US2589843 *Jan 3, 1946Mar 18, 1952Us Sec WarUltrahigh-frequency mixing circuits
Referenced by
Citing PatentFiling datePublication dateApplicantTitle
US3110002 *Feb 9, 1961Nov 5, 1963Canada Nat Res CouncilVariable insertion sliding post-slotted line tuner having means preventing energy loss past sides of post
US3187277 *May 14, 1962Jun 1, 1965Airtron IncWaveguide harmonic suppressor employing subsidiary waveguides, cut off for fundamental, for coupling main waveguide harmonics to absorber
US3280362 *Feb 27, 1963Oct 18, 1966Varian AssociatesElectron discharge device with helixto-waveguide coupling means
US3528041 *Dec 30, 1968Sep 8, 1970Sylvania Electric ProdBroadband double ridged waveguide balun
US6727845Feb 9, 2001Apr 27, 2004Endress + Hauser Gmbh + Co. KgDevice for emitting high-frequency signals
US7300436Dec 1, 2004Nov 27, 2007Rhytec LimitedTissue resurfacing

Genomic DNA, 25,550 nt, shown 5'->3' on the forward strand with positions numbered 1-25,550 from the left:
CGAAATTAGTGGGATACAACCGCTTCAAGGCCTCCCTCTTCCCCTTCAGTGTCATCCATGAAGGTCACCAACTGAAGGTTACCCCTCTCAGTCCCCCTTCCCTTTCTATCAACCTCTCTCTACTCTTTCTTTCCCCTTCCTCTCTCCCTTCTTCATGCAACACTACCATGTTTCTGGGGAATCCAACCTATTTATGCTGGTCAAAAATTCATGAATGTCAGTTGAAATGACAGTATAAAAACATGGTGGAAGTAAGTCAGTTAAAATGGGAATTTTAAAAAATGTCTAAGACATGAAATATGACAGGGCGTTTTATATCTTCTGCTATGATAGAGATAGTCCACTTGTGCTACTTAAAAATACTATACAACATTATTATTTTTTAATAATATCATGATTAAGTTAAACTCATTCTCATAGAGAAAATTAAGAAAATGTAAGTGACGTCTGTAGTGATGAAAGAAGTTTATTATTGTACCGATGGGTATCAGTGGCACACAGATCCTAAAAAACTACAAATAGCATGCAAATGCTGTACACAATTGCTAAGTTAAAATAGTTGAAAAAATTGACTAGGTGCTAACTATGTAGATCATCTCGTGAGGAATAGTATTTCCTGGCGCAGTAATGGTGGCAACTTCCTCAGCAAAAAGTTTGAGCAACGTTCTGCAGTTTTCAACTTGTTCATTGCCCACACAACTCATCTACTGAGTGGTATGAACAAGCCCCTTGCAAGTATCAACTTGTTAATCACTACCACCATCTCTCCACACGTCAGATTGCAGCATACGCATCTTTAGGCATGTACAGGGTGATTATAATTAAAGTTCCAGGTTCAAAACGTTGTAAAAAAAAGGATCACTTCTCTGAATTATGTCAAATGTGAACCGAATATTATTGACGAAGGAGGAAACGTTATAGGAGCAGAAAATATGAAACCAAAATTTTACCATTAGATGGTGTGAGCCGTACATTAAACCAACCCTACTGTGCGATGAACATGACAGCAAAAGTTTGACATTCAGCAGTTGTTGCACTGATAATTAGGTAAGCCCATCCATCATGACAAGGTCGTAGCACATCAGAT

US7335199Mar 5, 2004Feb 26, 2008Rhytec LimitedTissue resurfacing
US7785322Feb 16, 2006Aug 31, 2010Plasmogen Inc.Tissue treatment system
US7862564Oct 31, 2006Jan 4, 2011Plasmogen Inc.Method of remodelling stretch marks
US8786382 *Apr 2, 2013Jul 22, 2014Kabushiki Kaisha ToshibaTransmission line to waveguide transformer having differential feed pins spaced a common distance from a closed waveguide wall
US20130214981 *Apr 2, 2013Aug 22, 2013Kabushiki Kaisha ToshibaAntenna device and transformer
DE1288658B *Oct 23, 1964Feb 6, 1969Thomson Houston Comp FrancaiseMikrowellenuebertrager
EP1543788A2 *Feb 22, 2001Jun 22, 2005Rhytec LimitedPlasma device for tissue resurfacing
WO1995026577A1 *Mar 28, 1995Oct 5, 1995Qualcomm IncCoaxial-waveguide rotary coupling assemblage
WO2001067542A1 *Feb 9, 2001Sep 13, 2001Burger StefanDevice for emitting high-frequency signals
Classifications
U.S. Classification333/33, 333/127
International ClassificationH01P5/10, H01P5/103
Cooperative ClassificationH01P5/103
European ClassificationH01P5/103